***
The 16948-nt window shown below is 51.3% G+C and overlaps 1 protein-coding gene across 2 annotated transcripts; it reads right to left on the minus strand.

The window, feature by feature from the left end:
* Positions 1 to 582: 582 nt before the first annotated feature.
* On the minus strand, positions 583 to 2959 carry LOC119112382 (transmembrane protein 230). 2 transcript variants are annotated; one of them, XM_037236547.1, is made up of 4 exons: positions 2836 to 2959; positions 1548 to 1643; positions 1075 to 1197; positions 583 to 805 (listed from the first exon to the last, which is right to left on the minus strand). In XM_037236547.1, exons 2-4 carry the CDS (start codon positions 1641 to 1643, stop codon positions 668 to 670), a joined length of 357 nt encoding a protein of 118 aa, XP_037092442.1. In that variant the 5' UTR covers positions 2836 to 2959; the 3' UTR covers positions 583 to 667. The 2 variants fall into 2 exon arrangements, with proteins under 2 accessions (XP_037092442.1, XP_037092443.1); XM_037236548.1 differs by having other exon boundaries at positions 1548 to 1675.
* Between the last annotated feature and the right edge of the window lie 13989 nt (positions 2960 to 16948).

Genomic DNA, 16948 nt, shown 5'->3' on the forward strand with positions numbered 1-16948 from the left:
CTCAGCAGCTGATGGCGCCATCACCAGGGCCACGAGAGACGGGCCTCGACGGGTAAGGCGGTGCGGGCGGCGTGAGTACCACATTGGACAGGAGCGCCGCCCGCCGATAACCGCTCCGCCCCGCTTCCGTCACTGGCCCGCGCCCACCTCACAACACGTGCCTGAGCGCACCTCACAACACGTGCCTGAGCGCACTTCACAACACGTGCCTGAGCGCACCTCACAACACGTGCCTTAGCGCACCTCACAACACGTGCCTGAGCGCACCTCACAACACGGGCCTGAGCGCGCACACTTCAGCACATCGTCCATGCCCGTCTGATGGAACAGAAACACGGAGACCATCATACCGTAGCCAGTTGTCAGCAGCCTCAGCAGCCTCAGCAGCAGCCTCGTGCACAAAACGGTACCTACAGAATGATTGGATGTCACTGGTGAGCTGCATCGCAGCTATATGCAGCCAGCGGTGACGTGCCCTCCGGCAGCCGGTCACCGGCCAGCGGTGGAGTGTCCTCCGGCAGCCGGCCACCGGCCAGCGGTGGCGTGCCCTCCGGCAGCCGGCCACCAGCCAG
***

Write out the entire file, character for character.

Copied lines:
The 16948-nt window shown below is 51.3% G+C and overlaps 1 protein-coding gene across 2 annotated transcripts; it reads right to left on the minus strand.

The window, feature by feature from the left end:
* Positions 1 to 582: 582 nt before the first annotated feature.
* On the minus strand, positions 583 to 2959 carry LOC119112382 (transmembrane protein 230). 2 transcript variants are annotated; one of them, XM_037236547.1, is made up of 4 exons: positions 2836 to 2959; positions 1548 to 1643; positions 1075 to 1197; positions 583 to 805 (listed from the first exon to the last, which is right to left on the minus strand). In XM_037236547.1, exons 2-4 carry the CDS (start codon positions 1641 to 1643, stop codon positions 668 to 670), a joined length of 357 nt encoding a protein of 118 aa, XP_037092442.1. In that variant the 5' UTR covers positions 2836 to 2959; the 3' UTR covers positions 583 to 667. The 2 variants fall into 2 exon arrangements, with proteins under 2 accessions (XP_037092442.1, XP_037092443.1); XM_037236548.1 differs by having other exon boundaries at positions 1548 to 1675.
* Between the last annotated feature and the right edge of the window lie 13989 nt (positions 2960 to 16948).

Genomic DNA, 16948 nt, shown 5'->3' on the forward strand with positions numbered 1-16948 from the left:
CTCAGCAGCTGATGGCGCCATCACCAGGGCCACGAGAGACGGGCCTCGACGGGTAAGGCGGTGCGGGCGGCGTGAGTACCACATTGGACAGGAGCGCCGCCCGCCGATAACCGCTCCGCCCCGCTTCCGTCACTGGCCCGCGCCCACCTCACAACACGTGCCTGAGCGCACCTCACAACACGTGCCTGAGCGCACTTCACAACACGTGCCTGAGCGCACCTCACAACACGTGCCTTAGCGCACCTCACAACACGTGCCTGAGCGCACCTCACAACACGGGCCTGAGCGCGCACACTTCAGCACATCGTCCATGCCCGTCTGATGGAACAGAAACACGGAGACCATCATACCGTAGCCAGTTGTCAGCAGCCTCAGCAGCCTCAGCAGCAGCCTCGTGCACAAAACGGTACCTACAGAATGATTGGATGTCACTGGTGAGCTGCATCGCAGCTATATGCAGCCAGCGGTGACGTGCCCTCCGGCAGCCGGTCACCGGCCAGCGGTGGAGTGTCCTCCGGCAGCCGGCCACCGGCCAGCGGTGGCGTGCCCTCCGGCAGCCGGCCACCAGCCAG